Threat landscape: Why DNS Signatures and URL categorizations for malware change
A suspicious DNS signature (3,800,000 - 3,999,999 in WildFire content, and 4,000,000-4,199,999 in AV Content) has changed.
A URL for a site that hosted malicious traffic is not classified as Malware, or was previously classified and is no longer classified.
The threat landscape is constantly changing and evolving; modern exploit kit authors are capable of leveraging complex cloaking mechanisms to remain dormant. Reference this link for a recent example. The domains hosting malicious activity can have finely tuned filters to prevent the exploitation or revealing of malicious content to users visiting the site depending on a variety of factors, such as geolocation, browser behavior, cookie values, previous visits to the site, and time of visit.
What does this mean for us?
Categorizing every domain hosting malicious traffic as malware is not currently desirable unless the negative behavior is reliably reproducible and impactful globally to users visiting the site. Doing so otherwise could generate blocking for legitimate content and services hosted alongside the malicious content.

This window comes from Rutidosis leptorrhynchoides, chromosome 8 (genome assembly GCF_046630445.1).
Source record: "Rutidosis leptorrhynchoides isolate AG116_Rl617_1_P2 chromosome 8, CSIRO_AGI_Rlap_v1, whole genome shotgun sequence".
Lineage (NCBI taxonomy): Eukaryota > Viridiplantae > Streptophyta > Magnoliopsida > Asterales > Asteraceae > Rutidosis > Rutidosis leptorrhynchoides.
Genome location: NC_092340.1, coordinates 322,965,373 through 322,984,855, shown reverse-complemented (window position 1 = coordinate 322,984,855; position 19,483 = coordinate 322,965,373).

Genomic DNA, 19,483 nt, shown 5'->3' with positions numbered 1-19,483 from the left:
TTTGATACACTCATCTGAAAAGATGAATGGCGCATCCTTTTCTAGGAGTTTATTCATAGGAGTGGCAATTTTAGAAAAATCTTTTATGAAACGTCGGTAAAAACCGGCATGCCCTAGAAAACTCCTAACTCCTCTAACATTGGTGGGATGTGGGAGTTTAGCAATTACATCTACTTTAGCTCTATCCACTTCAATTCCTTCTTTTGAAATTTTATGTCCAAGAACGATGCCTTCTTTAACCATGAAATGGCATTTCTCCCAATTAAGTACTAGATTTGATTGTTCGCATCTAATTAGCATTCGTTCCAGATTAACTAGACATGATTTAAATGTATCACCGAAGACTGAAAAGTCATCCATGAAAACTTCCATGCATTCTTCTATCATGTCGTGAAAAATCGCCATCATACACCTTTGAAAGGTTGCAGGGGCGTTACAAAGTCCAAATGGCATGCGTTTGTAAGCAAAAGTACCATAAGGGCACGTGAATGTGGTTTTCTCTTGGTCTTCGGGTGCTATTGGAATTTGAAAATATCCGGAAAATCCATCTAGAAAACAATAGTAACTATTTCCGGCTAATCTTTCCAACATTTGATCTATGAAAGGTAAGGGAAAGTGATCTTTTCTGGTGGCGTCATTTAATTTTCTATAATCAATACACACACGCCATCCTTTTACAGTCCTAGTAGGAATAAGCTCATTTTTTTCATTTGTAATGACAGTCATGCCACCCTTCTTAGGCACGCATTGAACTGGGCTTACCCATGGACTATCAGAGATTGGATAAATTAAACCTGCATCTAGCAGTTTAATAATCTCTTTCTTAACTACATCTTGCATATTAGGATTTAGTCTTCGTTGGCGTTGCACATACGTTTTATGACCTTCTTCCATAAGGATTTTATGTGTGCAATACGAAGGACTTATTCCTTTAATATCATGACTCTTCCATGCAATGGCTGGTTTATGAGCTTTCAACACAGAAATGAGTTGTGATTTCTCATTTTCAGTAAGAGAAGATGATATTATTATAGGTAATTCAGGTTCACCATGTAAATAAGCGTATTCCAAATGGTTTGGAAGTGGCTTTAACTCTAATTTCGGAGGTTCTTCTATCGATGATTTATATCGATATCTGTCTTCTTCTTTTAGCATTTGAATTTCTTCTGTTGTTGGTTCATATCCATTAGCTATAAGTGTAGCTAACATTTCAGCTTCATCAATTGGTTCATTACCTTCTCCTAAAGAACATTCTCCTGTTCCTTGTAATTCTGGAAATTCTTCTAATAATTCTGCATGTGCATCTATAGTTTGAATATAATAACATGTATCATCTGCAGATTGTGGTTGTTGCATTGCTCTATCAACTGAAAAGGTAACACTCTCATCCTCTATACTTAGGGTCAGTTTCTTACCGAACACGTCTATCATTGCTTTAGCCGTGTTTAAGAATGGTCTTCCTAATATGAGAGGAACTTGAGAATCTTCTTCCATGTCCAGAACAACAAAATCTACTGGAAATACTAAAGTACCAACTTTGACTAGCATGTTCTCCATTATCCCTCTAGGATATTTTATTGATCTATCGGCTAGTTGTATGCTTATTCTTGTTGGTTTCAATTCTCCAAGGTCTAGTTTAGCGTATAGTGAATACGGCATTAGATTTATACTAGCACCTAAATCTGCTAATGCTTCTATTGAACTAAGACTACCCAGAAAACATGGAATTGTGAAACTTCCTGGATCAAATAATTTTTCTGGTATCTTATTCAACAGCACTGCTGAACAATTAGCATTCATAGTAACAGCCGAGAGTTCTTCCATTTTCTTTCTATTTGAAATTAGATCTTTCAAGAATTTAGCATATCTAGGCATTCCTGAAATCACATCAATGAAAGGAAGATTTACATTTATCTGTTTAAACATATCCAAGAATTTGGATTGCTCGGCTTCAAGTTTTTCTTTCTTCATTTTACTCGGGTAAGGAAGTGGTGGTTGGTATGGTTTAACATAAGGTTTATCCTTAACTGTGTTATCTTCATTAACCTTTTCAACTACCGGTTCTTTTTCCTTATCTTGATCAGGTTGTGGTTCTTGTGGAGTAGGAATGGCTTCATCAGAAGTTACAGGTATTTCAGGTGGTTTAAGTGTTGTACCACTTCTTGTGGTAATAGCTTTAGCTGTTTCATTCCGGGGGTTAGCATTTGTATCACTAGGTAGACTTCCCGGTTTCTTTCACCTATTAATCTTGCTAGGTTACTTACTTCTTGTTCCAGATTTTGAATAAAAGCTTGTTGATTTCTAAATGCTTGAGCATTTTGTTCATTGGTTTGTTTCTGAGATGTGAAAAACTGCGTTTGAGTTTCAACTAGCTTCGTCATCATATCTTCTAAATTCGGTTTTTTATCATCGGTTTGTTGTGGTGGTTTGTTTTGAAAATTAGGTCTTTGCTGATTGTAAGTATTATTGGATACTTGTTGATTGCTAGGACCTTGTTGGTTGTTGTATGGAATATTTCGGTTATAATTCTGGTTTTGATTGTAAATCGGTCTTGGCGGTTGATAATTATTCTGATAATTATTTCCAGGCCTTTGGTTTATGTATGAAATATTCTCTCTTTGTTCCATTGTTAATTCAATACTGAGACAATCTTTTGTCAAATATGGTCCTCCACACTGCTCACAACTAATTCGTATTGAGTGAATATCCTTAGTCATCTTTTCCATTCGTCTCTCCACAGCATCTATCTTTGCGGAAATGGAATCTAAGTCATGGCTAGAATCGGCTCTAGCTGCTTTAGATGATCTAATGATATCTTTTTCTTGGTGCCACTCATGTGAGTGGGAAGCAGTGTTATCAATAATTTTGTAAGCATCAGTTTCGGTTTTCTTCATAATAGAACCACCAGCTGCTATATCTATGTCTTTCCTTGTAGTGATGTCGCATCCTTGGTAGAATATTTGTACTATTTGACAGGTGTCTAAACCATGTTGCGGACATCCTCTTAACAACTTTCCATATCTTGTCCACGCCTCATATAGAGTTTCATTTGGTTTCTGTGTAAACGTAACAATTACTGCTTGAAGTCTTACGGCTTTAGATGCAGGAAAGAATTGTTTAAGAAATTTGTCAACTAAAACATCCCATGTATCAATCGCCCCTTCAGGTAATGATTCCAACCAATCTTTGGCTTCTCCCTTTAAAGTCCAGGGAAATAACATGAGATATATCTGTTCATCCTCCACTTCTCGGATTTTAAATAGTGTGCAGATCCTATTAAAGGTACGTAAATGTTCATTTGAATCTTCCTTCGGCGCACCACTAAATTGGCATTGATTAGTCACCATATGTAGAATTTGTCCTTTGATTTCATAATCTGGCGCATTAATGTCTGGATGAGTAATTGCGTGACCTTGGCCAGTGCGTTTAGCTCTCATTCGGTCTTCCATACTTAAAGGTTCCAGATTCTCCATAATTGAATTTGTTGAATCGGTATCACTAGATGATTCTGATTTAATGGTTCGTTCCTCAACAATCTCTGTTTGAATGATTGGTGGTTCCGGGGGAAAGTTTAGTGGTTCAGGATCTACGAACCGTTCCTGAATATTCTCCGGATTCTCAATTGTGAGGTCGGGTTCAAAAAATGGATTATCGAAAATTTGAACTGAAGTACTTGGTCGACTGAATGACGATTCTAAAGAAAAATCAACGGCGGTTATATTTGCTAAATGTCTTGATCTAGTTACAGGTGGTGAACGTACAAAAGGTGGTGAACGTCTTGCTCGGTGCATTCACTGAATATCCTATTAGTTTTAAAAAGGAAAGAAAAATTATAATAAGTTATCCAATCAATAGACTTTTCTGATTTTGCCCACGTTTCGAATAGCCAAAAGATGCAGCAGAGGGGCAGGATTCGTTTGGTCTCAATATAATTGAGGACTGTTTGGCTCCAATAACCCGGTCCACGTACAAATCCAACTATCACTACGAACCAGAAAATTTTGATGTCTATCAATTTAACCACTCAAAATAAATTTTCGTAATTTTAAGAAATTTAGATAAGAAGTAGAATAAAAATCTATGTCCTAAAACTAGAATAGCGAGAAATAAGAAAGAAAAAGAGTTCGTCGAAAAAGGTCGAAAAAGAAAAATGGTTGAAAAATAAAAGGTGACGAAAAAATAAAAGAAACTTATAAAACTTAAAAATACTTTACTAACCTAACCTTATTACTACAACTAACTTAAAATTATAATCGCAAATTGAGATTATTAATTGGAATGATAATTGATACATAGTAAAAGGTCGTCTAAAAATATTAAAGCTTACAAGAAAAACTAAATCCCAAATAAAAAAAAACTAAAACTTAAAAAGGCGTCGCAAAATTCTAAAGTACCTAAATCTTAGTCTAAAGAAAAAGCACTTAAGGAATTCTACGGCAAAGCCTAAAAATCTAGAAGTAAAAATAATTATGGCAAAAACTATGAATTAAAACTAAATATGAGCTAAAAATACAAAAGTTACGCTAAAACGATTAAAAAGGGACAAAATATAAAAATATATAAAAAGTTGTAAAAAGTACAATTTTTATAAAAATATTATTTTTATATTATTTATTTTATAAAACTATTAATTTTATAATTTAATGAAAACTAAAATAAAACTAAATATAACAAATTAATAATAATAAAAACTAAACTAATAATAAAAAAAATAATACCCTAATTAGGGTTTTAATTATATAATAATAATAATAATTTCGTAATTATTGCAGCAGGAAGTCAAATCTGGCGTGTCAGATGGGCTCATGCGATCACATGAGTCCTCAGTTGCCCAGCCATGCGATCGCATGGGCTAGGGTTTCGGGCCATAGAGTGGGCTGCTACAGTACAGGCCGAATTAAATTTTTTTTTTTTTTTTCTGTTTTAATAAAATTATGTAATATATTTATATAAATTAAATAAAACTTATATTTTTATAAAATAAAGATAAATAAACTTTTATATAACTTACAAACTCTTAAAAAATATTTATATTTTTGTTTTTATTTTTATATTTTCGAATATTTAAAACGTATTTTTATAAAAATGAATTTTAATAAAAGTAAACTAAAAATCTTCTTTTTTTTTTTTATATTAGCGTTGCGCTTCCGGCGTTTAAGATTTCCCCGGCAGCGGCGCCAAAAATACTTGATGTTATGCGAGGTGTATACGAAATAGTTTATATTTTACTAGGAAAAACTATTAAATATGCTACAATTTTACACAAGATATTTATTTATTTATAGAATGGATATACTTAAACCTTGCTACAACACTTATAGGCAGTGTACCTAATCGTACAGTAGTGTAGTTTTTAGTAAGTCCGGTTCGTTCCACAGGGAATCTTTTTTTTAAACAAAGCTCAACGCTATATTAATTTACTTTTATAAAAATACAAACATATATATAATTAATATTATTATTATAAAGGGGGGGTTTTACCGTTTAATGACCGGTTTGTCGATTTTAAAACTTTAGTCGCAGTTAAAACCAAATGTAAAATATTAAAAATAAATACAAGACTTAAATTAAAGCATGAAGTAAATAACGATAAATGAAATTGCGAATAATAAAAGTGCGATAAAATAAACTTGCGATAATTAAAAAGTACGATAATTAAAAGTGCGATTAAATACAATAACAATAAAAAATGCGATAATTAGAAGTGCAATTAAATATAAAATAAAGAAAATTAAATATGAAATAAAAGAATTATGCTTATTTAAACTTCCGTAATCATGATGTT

DNS signatures are rapidly changing based on what is active according to available data sources. WildFire content is updated every 15 minutes, and which domain is assigned to a current signature can change up to every 15 minutes in the most extreme circumstance, although this will depend on currently configured WildFire content update schedule.
The approach to blocking and protecting customers has to be adaptive to match the techniques used by malicious actors; flexible and accurate detection to avoid blocking legitimate traffic is paramount. Triggering on the code used for delivery of the actual malicious content as opposed to reputational based filtering for sites that leverage these cloaking features is more accurate than reputational blacklisting in some instances.
In order to keep our protections relevant, our signature pool changes constantly to stay relevant to current threats. If protections were not constantly tested, updated, and purged based on the active threat landscape, they would not be as useful.